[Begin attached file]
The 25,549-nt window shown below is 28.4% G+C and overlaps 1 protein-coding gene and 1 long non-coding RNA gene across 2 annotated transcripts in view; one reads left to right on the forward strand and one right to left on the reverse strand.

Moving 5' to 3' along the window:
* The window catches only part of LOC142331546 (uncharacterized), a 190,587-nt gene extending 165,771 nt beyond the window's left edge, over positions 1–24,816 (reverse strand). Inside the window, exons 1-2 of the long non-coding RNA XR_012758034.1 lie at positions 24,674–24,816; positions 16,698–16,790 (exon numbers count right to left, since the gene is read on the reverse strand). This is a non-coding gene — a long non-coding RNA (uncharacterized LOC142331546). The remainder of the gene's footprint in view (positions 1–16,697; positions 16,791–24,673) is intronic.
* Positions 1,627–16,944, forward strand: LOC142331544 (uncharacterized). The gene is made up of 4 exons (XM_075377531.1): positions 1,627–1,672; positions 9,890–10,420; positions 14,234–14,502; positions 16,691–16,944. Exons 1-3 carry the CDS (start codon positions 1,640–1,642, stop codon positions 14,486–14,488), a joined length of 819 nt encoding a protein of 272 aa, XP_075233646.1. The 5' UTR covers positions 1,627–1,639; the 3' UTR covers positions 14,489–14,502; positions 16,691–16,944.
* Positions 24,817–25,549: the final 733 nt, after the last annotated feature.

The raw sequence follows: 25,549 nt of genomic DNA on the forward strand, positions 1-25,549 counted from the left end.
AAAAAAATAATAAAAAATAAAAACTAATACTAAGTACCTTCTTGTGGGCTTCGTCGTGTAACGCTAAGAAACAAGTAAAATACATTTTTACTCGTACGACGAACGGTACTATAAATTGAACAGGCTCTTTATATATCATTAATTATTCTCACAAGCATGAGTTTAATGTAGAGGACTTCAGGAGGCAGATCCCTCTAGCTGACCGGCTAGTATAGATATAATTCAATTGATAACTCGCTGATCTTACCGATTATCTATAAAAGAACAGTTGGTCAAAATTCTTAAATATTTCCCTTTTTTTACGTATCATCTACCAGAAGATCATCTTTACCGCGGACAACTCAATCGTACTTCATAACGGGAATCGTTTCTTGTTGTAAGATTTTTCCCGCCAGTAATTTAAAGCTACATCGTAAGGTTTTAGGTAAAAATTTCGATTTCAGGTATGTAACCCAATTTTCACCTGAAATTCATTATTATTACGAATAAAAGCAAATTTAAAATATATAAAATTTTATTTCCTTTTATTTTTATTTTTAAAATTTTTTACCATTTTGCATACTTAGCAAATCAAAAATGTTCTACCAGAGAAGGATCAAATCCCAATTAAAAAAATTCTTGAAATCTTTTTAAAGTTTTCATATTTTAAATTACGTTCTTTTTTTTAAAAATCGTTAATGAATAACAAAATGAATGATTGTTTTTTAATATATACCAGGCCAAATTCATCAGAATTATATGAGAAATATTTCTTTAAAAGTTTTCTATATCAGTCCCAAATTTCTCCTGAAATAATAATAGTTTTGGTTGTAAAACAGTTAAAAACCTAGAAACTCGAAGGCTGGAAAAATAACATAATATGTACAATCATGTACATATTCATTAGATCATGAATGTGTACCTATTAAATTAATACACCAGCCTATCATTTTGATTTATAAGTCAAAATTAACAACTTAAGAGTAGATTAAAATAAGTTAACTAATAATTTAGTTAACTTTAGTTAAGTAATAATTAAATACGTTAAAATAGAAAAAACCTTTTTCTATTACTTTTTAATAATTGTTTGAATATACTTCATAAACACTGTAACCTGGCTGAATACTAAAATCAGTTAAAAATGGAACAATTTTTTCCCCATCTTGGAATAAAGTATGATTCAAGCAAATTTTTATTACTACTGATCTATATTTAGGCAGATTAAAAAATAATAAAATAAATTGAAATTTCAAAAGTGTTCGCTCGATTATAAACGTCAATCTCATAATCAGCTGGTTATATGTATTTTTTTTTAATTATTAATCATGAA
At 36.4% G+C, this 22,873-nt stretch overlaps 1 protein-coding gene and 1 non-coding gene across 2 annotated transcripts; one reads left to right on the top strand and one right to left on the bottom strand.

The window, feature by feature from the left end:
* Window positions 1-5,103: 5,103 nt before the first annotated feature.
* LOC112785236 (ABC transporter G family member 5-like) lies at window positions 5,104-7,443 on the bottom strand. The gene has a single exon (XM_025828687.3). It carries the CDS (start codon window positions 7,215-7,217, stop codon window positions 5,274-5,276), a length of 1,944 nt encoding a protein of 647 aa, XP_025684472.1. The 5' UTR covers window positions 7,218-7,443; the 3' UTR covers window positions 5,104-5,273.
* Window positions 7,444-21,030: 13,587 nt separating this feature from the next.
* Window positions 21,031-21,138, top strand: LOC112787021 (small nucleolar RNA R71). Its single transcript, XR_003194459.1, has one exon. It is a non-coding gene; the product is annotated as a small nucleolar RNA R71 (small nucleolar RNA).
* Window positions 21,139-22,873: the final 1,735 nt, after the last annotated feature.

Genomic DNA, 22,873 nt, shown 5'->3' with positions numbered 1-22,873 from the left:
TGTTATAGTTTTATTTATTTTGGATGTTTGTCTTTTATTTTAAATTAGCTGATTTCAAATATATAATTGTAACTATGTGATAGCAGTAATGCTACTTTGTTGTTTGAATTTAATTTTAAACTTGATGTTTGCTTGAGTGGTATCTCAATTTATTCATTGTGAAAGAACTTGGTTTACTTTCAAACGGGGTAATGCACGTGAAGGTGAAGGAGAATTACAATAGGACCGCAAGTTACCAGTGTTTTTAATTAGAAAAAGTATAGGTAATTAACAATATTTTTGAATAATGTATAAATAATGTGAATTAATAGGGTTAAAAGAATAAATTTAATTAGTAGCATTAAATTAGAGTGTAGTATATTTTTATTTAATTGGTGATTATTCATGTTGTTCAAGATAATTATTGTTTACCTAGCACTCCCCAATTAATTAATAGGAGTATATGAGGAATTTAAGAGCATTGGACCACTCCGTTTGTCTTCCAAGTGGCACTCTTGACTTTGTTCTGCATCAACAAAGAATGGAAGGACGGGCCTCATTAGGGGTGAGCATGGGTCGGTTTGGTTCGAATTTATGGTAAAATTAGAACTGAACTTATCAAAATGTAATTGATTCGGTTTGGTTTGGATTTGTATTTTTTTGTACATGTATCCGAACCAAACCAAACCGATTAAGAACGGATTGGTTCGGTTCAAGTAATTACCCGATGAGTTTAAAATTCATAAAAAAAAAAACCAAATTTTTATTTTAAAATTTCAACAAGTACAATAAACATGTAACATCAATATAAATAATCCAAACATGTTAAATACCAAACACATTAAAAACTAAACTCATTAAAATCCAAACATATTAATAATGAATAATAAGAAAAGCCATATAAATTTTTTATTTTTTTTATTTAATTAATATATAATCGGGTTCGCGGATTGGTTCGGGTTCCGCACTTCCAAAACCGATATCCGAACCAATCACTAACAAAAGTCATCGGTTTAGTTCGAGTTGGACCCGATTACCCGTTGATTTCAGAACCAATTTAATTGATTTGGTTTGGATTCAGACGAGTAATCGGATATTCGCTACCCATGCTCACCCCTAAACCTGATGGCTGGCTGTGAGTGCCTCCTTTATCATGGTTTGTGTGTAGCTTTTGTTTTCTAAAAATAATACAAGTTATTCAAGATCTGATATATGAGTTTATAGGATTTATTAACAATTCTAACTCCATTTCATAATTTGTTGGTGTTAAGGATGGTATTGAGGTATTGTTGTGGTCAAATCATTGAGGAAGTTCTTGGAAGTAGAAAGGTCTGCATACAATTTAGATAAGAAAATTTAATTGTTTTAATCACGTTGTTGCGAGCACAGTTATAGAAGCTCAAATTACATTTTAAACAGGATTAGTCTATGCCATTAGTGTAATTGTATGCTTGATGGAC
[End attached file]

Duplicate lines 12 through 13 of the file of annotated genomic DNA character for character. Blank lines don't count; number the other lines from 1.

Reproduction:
* Window positions 7,444-21,030: 13,587 nt separating this feature from the next.
* Window positions 21,031-21,138, top strand: LOC112787021 (small nucleolar RNA R71). Its single transcript, XR_003194459.1, has one exon. It is a non-coding gene; the product is annotated as a small nucleolar RNA R71 (small nucleolar RNA).